John Smallwood died yesterday. It was Sunday.
I got the news right after the kickoff of the Eagles￼ game: a call from my boss, Pat McLoone, which, when it comes right after kickoff of an Eagles game, either means I’m on A-1 the next day, or tragedy. It was the latter.
John had been sick one way or another for about 12 years or so. I can’t help but think that, despite losing a life spent with his wife and daughter, crossing over comes as a comfort to him; a rest.
This might sound macabre, but in the past decade he and I often had discussed death. Know this: He was at peace with his world.
He’d beaten cancer as a young man, so he lived every minute with grateful vigor. I knew him for nearly 30 years, since he wrote in Rochester, N.Y., and I in Syracuse. I’ve never known a finer combination of writing ability and love of the job. He considered it a privilege: every game he attended, every interview he conducted, every crowded flight or crummy hotel stay, every colleague he met. He adored sportswriting. He was very happy.
He died at 55. We are fewer than three years apart. Makes you ponder.
You’ll hear how John’s pleasant demeanor, his warm spirit, his kindness, and his gentlemanly ways brought joy and happiness to the people he loved and worked with. It’s true. He was the best sort of prince.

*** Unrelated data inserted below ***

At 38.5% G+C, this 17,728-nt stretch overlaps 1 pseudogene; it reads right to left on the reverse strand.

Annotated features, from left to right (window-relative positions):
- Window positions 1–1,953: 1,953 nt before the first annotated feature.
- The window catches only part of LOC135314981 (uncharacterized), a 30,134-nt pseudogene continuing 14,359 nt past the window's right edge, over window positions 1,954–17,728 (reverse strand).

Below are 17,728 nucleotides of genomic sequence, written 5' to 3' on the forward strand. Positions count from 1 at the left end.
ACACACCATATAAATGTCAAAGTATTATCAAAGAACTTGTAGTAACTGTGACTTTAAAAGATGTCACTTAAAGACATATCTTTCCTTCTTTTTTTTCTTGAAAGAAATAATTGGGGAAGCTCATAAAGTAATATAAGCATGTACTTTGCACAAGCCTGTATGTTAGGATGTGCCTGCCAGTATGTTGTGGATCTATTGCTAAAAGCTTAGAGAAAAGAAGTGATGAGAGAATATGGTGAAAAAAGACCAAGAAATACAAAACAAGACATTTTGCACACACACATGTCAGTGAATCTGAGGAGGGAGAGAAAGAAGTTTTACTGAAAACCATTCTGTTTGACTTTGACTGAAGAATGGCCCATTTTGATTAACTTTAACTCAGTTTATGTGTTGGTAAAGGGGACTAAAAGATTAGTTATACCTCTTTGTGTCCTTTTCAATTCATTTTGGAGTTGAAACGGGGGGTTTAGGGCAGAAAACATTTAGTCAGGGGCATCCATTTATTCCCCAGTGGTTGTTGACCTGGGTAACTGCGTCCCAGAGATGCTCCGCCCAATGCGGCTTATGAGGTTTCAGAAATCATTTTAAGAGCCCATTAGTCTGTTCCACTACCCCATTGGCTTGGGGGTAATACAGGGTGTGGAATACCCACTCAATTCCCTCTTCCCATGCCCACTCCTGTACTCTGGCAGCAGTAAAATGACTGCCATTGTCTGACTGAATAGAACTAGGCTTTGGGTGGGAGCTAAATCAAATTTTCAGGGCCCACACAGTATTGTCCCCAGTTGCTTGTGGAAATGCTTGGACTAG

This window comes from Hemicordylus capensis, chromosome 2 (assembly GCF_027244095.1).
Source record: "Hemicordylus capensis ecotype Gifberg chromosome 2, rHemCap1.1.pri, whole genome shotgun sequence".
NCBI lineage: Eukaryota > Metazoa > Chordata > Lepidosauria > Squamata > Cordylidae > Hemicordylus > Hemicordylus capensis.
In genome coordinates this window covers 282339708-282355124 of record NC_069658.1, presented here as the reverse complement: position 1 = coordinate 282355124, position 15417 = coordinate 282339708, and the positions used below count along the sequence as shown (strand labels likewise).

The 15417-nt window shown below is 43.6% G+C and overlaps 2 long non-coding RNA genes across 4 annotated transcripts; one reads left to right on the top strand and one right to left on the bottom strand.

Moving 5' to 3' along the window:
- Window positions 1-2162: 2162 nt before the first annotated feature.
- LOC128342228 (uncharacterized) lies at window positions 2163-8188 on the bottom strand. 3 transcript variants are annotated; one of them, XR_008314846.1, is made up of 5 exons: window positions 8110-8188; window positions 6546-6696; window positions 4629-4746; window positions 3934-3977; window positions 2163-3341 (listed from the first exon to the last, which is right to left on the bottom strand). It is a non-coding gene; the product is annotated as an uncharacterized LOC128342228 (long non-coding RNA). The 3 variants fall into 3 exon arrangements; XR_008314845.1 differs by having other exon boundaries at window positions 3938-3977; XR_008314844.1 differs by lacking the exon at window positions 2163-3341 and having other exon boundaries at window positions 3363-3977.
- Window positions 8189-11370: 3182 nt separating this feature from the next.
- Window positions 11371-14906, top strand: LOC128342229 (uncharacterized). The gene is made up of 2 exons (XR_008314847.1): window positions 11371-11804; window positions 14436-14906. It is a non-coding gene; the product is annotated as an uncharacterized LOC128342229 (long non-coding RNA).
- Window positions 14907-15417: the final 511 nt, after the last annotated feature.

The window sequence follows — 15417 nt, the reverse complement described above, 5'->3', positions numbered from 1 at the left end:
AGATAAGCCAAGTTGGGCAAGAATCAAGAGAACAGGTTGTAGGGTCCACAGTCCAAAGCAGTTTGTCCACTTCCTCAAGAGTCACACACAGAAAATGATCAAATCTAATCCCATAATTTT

John and I had much in common. We first sought fairness and justice. We next admired strength of character. Then, sacrifice and success.
John and I also were quite different. He possessed a level of real empathy that only a person fully connected to that communal human spirit can possess. He was very quick to cry. I envied that.
At any rate, the point of this post is this:
While many of you knew OF John Smallwood, few of you knew him as well as I. And, so, I would tell you this would be his wish:
Try to be more patient, more understanding, more helpful, more congenial, more steadfast.
Try to be more like him.
I know I will.